I mean, I think the more proper analogy is the 1979 revolution in Iran. In that revolution, basically every faction and personality came out against the Shah at some point. The actual timing was often political, but the Shah was hated and did need to go, so how could anyone come out in his favor? Even the case of cartoons in Denmark, I think it is safe to say that the people were protesting the West more then they were protesting the specific cartoons (which most people didn't even see).

My point is that I think the points you raise about the "islamist bandwagon" are also a "red herring". rather then discuss which faction jumped on the "bandwagon" at what time, I would have focused on how Islamist are really the only nationalists left in the Middle East. The current leaders have pretty much castrated the other nationalist forces and Islam has become the most legitimate political vehicle for people to voice their dissent. As with the Iranian revolution, all people in the Middle East share the same grievances, but the Islamists have done a better job in building their roots and developing an method to express dissent. Even within Kefaya in Egypt, the big debate is about whether to join forces with the Islamists. The Islamists know they don't need the secular forces, but both sides share the same general grievences (at least, say, the top 5 or so). The seculars talk about being an ant riding on the back of an elephant.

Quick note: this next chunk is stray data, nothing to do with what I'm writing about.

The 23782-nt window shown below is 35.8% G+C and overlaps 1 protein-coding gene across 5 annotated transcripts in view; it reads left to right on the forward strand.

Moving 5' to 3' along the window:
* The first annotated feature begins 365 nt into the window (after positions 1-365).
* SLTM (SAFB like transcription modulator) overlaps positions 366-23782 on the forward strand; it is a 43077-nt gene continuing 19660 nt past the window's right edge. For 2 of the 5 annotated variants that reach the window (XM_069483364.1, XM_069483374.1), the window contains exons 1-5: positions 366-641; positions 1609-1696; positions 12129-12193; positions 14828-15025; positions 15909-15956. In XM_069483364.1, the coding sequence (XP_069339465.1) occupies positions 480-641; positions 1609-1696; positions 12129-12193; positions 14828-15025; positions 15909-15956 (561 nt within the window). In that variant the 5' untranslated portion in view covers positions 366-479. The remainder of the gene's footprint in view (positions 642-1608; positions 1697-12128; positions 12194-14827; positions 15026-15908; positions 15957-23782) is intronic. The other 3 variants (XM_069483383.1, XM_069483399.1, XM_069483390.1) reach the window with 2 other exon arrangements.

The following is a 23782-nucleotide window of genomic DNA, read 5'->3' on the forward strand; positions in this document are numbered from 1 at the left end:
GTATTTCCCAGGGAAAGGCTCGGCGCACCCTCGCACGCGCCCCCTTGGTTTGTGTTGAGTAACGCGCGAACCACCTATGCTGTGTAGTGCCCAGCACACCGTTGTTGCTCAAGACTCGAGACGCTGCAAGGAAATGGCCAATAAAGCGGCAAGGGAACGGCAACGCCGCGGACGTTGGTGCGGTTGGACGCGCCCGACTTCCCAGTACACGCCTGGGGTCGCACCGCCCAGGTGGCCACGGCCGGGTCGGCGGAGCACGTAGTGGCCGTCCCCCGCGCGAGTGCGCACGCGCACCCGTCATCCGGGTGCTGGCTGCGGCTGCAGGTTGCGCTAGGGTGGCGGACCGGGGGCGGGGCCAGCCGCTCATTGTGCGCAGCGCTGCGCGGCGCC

Baheyya pretty much sums in up in her latest post when she says (http://baheyya.blogspot.com):
"there's a key difference between the 1950s and now. Today’s nationalists are far more formidable foes for the hell bent powers. Hamas and Hizballah are immeasurably more significant than Nasser and even Mossadeq. Why? Because unlike Nasser, their legitimacy rests on a firm electoral base and decades of dogged constituency service. As Nasserists are the first to admit, Abdel Nasser did things for the people, not by them. His legitimacy was real, his popularity was palpable, but his undoing was swift."

Joe M.

I will just add, this also happened in South America in the 60s, 70s and 80s when "liberation theology" became the most obvious nationalist force. that was, for that matter, a time when there were no "democratic" countries in the region, the USA is putting its nose deep into their business, and thee was a lot of repression.

Anna in Portland (was Cairo)

My kids and I (homesick) were listening to "Melody" (the Arab pop station) on the Internet and we heard a Shaaban Abdel Rehim song we had not heard before called "Two soldiers" (etneed asakir) which seems to be about Lebanon as well. To me, it's pretty impressive that pop stars can also get it together fast enough to issue out new songs that are topical about an Israeli offensive a bit more than a week after it starts.